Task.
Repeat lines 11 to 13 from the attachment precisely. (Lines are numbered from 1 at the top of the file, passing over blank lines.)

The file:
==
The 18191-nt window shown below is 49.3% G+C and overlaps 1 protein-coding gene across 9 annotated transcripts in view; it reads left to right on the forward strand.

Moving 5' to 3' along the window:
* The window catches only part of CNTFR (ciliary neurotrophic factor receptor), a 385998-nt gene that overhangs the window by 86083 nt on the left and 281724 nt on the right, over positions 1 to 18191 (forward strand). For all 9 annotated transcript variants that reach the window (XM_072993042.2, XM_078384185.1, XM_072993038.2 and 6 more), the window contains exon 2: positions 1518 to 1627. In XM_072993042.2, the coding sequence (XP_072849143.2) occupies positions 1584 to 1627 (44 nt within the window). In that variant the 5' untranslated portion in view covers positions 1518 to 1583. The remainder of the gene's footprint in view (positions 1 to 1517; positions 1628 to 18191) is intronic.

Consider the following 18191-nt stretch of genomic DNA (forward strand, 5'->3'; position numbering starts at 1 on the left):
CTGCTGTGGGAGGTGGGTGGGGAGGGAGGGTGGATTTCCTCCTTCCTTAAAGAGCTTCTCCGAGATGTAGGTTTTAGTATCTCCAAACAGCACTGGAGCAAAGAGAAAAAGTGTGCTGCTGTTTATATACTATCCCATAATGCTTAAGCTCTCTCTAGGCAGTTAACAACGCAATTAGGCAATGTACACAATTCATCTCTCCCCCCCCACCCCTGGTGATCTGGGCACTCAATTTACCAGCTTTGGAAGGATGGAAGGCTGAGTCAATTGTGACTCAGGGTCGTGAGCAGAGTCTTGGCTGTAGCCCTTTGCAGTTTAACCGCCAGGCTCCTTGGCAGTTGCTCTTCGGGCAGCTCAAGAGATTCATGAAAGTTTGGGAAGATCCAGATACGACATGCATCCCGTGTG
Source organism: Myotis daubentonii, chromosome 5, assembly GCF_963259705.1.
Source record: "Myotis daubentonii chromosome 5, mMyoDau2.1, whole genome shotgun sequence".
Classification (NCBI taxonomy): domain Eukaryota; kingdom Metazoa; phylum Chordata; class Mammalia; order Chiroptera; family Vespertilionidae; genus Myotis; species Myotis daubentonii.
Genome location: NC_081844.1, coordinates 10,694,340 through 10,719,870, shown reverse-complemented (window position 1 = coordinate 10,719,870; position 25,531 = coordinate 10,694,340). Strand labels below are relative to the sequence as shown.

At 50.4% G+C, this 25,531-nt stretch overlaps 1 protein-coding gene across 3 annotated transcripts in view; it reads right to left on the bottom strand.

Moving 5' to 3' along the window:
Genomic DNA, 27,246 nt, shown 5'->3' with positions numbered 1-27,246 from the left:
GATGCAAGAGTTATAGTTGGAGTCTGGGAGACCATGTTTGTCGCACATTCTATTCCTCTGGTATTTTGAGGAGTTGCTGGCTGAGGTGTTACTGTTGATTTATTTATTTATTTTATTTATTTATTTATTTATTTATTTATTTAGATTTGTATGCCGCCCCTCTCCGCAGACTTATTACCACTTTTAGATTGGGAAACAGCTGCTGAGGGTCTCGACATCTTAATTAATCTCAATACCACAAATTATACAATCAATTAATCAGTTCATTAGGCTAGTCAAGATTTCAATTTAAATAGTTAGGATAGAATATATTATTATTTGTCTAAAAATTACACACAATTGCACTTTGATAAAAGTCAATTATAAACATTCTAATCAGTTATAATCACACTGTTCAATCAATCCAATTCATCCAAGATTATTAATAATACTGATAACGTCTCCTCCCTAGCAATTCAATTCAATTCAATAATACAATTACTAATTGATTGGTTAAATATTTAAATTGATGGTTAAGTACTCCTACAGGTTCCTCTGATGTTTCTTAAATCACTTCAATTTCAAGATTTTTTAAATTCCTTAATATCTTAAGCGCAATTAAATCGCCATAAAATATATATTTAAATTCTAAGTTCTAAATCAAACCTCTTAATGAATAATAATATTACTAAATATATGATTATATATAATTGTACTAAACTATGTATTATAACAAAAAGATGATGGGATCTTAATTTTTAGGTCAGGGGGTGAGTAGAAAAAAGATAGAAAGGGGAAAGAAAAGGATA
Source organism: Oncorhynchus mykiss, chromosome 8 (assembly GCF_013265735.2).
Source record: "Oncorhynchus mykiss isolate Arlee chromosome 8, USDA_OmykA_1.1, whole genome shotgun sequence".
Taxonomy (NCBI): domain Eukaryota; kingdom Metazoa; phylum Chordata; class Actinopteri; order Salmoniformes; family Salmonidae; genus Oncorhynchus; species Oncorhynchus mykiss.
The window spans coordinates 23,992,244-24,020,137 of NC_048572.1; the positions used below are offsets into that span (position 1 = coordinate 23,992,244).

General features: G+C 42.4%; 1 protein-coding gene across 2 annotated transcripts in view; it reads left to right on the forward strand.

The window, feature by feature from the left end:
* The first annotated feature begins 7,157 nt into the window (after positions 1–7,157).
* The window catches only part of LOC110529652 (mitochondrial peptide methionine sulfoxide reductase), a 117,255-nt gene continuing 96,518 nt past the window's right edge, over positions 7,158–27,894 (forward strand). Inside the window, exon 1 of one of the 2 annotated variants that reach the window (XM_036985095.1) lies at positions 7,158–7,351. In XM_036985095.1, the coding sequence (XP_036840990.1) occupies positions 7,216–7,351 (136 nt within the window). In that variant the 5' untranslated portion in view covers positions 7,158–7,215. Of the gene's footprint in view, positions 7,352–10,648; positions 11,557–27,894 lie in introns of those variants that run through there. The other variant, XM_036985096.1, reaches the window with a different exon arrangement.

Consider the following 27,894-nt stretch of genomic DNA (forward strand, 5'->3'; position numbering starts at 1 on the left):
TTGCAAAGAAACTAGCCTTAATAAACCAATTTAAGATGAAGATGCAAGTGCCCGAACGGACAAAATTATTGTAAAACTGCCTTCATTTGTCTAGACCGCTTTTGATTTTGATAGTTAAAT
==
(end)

Moving 5' to 3' along the window:
Genomic DNA, 27,246 nt, shown 5'->3' with positions numbered 1-27,246 from the left:
GATGCAAGAGTTATAGTTGGAGTCTGGGAGACCATGTTTGTCGCACATTCTATTCCTCTGGTATTTTGAGGAGTTGCTGGCTGAGGTGTTACTGTTGATTTATTTATTTATTTTATTTATTTATTTATTTATTTATTTATTTAGATTTGTATGCCGCCCCTCTCCGCAGACTTATTACCACTTTTAGATTGGGAAACAGCTGCTGAGGGTCTCGACATCTTAATTAATCTCAATACCACAAATTATACAATCAATTAATCAGTTCATTAGGCTAGTCAAGATTTCAATTTAAATAGTTAGGATAGAATATATTATTATTTGTCTAAAAATTACACACAATTGCACTTTGATAAAAGTCAATTATAAACATTCTAATCAGTTATAATCACACTGTTCAATCAATCCAATTCATCCAAGATTATTAATAATACTGATAACGTCTCCTCCCTAGCAATTCAATTCAATTCAATAATACAATTACTAATTGATTGGTTAAATATTTAAATTGATGGTTAAGTACTCCTACAGGTTCCTCTGATGTTTCTTAAATCACTTCAATTTCAAGATTTTTTAAATTCCTTAATATCTTAAGCGCAATTAAATCGCCATAAAATATATATTTAAATTCTAAGTTCTAAATCAAACCTCTTAATGAATAATAATATTACTAAATATATGATTATATATAATTGTACTAAACTATGTATTATAACAAAAAGATGATGGGATCTTAATTTTTAGGTCAGGGGGTGAGTAGAAAAAAGATAGAAAGGGGAAAGAAAAGGATA